The sequence that follows — in which his would-be target reveals herself to be a very awake Veronica, and the two engage in a knock-down, drag-out brawl — is a feat of filmmaking involving taut, quick edits and countless camera angles. The tension of the episode’s climax, which lasts for nearly the entirety of the episode’s final 10 minutes, is almost unbearable for a first-time viewer. The music, direction, and acting by Bell and Devlin work together to keep your eyes glued to the screen, and the episode possesses a level of intensity and energy that the series has never quite achieved again since. And with a truncated nine-episode mystery starting off its third season, the Hearst rapist plot gave viewers less time to do the guesswork than past seasons did, making its double whammy of a reveal a sick shock to many fans.


The action is quick and brutal; Veronica tases Mercer, who then drags her by the leg, and she smacks her head in the process. He turns up the music even louder to cover the sounds of her struggle and yanks her up by the hair. She regains her bearings and claws at his face before finally stabbing him in the leg with the horn of a nearby unicorn figurine. She’s safe! No, wait, she’s not. We’re only now getting back to that in media res cold open, and as she runs down the hall again, the man and that endless club beat chasing after her, she bumps into meek, geeky resident adviser Moe (Andrew McClain). Cut to his room, where he’s given her a blanket and a warm drink while he says he’s going to get the police. We barely have time to think before Veronica notices a picture of Moe and Mercer on his bulletin board, and when she stands to examine it, her vision is blurry.

The details of the Hearst rapist case are some of the most lurid and memorable of the series, like something out of Criminal Minds rather than a CW teen drama. As Veronica hides in Moe’s closet, attempting to call her dad, Keith (Enrico Colantoni), through the fog of date-rape drugs, she notices a hammer on the shelf above her. She reaches for it, and when she does, she knocks loose a box of blonde hair that comes cascading down on her. It’s a truly disturbing moment. Moe, it turns out, is Mercer’s accomplice, shaving the heads of his victims and keeping their hair as a souvenir, all while submitting fully to him in a relationship forged by a morally murky Stanford Prison Experiment project the two were once subjected to during a class they took together. Moe, who drove the Take Back the Night public safety vehicle, had a direct line to the drunkest girls at every party.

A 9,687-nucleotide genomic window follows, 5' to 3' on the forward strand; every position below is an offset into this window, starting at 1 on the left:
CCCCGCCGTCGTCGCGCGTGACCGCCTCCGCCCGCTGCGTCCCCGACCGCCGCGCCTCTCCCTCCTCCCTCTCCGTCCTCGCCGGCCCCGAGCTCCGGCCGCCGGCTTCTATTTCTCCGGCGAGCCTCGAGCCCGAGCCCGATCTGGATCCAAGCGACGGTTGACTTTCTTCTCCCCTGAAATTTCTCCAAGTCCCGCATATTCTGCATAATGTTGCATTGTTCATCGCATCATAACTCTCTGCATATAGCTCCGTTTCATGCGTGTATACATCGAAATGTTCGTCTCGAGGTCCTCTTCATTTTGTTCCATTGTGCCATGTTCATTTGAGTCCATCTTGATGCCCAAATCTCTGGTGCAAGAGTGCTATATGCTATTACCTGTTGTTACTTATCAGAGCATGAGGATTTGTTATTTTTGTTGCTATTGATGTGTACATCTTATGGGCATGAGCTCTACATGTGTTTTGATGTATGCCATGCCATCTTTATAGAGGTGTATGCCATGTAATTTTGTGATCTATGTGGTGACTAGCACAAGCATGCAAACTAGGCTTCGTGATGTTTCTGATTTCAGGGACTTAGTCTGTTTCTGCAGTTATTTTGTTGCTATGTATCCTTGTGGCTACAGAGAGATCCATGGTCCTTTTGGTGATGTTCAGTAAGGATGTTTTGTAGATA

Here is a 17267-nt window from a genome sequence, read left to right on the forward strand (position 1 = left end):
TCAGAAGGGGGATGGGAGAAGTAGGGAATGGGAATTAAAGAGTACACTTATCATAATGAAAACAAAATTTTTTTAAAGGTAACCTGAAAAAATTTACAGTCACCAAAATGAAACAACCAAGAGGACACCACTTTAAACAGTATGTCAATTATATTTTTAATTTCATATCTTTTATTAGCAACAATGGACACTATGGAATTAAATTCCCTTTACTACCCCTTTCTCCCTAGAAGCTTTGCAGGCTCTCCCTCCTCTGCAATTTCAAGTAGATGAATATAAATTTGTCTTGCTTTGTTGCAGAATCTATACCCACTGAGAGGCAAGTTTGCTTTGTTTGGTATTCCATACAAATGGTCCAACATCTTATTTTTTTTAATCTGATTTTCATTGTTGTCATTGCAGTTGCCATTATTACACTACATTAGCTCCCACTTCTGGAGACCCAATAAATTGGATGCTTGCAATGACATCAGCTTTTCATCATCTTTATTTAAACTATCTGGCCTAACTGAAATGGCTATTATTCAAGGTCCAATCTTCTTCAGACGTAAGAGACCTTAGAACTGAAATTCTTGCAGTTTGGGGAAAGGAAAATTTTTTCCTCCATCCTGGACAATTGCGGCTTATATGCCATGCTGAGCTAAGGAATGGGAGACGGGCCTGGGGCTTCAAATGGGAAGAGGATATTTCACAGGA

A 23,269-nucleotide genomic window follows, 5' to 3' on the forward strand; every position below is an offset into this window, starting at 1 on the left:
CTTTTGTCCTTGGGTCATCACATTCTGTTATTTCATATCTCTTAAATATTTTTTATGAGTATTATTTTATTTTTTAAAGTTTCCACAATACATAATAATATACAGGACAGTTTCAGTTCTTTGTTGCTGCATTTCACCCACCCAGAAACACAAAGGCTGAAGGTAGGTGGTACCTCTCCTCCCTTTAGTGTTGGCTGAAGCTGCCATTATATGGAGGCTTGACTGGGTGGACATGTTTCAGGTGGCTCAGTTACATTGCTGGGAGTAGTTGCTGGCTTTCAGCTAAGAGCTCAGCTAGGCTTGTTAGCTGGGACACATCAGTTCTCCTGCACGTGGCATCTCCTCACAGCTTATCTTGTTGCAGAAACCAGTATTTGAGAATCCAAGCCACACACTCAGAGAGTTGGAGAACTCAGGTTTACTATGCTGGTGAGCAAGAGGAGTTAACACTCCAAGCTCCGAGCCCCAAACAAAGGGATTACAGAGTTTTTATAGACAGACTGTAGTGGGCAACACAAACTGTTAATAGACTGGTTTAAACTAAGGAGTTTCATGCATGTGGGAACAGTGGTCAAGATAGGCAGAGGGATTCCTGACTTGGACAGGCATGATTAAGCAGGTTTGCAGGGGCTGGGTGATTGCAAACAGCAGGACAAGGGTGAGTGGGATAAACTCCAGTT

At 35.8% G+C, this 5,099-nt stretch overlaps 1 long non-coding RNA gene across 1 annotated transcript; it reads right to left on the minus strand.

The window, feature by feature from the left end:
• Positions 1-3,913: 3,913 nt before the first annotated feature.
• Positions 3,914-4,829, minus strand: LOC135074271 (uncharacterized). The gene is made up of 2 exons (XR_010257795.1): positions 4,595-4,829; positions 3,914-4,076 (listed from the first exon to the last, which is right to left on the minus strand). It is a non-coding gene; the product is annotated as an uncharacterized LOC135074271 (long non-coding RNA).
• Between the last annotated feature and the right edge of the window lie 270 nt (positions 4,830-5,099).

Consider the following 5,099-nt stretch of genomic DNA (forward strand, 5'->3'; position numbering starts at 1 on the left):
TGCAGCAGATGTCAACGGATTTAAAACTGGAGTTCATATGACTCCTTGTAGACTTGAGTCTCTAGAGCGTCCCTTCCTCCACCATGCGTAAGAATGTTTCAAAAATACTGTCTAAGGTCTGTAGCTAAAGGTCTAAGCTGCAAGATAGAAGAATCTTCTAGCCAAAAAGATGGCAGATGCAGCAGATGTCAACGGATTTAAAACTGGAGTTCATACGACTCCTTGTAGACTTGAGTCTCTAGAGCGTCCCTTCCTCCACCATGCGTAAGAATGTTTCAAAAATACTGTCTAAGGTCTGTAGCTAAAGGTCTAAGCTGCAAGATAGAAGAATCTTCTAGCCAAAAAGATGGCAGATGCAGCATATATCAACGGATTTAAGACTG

It’s enough to make your stomach churn — creative and strange and dark, even by Veronica Mars standards. But Thomas, who wrote and directed “Spit & Eggs,” was never going to give the bad guys the last laugh. Earlier in the episode, Veronica took a rape whistle from a public safety booth, half-joking as she did that she has no faith anyone would ever actually come running. But as she sits in Moe’s room, drugged and at the mercy of two assailants, she begins to blow the whistle. It’s a faint, thin sound, but Parker, Mac’s roommate who was also victimized by the rapist, hears it down the hall. She comes out in the corridor, where she sees Mercer trying to sneak by, and despite her palpable fear, she yells “Rape!” several times. Several male students open their doors to investigate, and they immediately come to her support, questioning Mercer and Moe.

In a brief coda, Keith Mars catches the two men and sends them to jail. Upon hearing about their arrest, Logan, in perhaps his most on-brand messed-up romantic gesture ever, wordlessly goes to a diner and beats the shit out of a cop car in front of two off-duty officers, all for the express purpose of getting into a cell with Mercer. As he said earlier in the episode, he’s not great at staying on the sidelines, and — no doubt plagued by his own unhealthy learned attitudes about violence — he’s rearing to fight on Veronica’s behalf.

In fact, every main character in the series helps Veronica in their own way in “Spit & Eggs,” a contrast that’s touchingly opposite her isolation after her own rape in season one. Mac, still recovering from a trauma of her own, comes out of her self-imposed social isolation to test drinks at the party, with Piz and Wallace helping. Parker points the finger, Keith catches the bad guys, and Logan presumably gives them a bit of karma. Even strangers come to Veronica’s aid when the moment of truth arrives. For a show that would only continue to get darker in its later iterations, “Spit & Eggs” is a suspenseful, climactic outing that ultimately brings a little bit of light to the neo-noir town of Neptune, showing us what a united front of powerful, vocal survivors looks like years before our real-life cultural reckoning.

Related Topics: ,

Valerie Ettenhofer is a Los Angeles-based freelance writer, TV-lover, and mac and cheese enthusiast. As a Senior Contributor at Film School Rejects, she covers television through regular reviews and her recurring column, Episodes. She is also a voting member of the Critics Choice Association's television and documentary branches. Twitter: @aandeandval (She/her)